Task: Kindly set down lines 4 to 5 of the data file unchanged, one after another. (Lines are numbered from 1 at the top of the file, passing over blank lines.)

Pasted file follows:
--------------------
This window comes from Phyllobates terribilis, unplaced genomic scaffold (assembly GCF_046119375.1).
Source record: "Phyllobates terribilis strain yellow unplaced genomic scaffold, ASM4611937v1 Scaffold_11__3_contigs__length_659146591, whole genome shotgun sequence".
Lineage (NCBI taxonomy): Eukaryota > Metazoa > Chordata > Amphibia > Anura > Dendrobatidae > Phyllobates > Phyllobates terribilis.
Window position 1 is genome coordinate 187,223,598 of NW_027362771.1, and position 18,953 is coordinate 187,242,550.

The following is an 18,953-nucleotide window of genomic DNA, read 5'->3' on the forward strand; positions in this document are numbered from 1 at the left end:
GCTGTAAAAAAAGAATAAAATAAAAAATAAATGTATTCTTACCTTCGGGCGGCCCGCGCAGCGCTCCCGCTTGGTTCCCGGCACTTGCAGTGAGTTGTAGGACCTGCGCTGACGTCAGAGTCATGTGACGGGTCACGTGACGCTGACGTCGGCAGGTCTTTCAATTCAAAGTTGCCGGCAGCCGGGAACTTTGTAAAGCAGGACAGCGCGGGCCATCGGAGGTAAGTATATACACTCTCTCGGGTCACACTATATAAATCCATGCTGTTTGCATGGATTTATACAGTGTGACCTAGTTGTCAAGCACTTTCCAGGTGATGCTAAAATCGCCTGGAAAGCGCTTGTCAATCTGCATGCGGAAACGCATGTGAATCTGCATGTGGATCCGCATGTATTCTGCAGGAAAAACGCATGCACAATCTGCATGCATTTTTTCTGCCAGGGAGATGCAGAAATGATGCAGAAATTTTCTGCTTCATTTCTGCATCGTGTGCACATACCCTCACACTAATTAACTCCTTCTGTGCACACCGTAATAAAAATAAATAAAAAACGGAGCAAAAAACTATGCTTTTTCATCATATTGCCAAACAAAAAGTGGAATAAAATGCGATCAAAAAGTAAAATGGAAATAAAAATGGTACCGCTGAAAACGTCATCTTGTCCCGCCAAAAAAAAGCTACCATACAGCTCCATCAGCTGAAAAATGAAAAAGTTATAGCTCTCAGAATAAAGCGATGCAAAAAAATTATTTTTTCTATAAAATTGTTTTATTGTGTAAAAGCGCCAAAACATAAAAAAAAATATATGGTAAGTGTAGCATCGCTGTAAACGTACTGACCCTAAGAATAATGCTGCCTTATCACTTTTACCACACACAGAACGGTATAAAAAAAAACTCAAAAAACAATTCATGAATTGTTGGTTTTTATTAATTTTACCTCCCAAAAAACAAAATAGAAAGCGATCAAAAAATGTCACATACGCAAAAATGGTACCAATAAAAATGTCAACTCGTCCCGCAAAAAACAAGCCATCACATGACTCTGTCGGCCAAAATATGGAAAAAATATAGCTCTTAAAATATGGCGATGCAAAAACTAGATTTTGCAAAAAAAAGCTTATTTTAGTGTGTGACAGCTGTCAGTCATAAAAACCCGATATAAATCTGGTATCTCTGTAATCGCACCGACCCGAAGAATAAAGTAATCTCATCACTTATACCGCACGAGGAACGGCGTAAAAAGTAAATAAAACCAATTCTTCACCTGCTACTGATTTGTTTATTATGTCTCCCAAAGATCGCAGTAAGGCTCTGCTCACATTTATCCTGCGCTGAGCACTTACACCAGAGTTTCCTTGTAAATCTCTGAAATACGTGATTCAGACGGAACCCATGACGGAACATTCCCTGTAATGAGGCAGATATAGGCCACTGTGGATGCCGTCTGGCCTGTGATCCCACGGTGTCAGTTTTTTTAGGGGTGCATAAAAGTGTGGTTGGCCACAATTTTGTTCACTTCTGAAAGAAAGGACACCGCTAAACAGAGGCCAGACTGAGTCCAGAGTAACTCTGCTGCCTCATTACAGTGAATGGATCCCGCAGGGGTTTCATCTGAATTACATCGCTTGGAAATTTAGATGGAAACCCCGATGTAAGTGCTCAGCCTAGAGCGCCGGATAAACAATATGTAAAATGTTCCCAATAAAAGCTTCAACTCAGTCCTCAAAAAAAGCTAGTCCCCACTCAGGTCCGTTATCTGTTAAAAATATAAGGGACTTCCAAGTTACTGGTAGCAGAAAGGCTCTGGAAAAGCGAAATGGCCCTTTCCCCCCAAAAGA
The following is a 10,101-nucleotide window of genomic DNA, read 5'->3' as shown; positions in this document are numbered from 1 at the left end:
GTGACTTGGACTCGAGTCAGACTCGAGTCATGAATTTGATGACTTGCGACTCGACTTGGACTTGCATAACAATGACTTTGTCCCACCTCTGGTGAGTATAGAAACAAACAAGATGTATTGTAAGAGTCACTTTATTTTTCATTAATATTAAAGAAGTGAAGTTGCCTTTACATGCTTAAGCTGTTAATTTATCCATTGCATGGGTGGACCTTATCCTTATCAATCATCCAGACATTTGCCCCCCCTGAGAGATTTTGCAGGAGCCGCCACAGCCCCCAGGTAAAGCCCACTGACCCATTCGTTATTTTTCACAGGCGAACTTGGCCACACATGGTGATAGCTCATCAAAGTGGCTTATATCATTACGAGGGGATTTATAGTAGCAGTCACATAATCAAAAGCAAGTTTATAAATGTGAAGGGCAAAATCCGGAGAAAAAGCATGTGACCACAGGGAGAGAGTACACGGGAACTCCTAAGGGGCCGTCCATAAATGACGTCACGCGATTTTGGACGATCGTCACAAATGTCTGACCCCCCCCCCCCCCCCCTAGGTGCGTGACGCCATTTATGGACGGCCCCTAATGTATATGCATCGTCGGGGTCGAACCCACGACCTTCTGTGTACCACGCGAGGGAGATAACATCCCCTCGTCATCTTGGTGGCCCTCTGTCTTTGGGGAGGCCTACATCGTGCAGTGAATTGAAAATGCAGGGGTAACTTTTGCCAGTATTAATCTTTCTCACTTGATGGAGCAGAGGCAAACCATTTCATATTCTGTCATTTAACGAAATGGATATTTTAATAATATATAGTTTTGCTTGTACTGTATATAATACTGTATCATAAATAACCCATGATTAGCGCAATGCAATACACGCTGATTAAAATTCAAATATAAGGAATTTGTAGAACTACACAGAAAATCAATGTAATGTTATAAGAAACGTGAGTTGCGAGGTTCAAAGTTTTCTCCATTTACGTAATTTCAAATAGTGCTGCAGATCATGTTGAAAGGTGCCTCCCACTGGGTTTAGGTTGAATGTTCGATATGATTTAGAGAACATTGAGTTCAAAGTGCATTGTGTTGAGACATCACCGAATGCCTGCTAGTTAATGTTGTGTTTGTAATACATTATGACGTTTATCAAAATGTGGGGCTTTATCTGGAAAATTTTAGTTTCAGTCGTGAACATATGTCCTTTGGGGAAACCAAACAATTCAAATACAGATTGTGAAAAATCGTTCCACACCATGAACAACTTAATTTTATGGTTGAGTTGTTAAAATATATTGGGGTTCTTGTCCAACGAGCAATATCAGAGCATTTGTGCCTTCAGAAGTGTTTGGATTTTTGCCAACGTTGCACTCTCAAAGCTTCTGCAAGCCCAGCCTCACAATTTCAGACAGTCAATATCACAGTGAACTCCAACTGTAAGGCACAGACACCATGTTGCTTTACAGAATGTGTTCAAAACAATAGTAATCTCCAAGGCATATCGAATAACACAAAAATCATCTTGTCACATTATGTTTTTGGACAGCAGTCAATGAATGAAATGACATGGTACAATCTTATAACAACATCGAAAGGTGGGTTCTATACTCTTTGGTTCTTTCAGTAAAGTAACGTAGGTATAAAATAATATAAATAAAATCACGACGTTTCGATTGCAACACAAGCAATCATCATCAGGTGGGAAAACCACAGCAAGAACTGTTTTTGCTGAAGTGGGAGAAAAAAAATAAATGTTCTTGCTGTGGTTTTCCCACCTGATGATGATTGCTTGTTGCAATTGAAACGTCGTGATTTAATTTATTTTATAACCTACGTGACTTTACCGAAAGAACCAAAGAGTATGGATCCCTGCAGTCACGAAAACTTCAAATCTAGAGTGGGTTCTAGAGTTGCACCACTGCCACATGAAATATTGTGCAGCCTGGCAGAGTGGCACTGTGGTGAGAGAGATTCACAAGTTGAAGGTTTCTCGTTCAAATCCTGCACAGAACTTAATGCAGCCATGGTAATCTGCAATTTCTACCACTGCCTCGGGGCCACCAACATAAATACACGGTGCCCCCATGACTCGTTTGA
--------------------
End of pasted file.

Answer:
Window position 1 is genome coordinate 187,223,598 of NW_027362771.1, and position 18,953 is coordinate 187,242,550.

The following is an 18,953-nucleotide window of genomic DNA, read 5'->3' on the forward strand; positions in this document are numbered from 1 at the left end: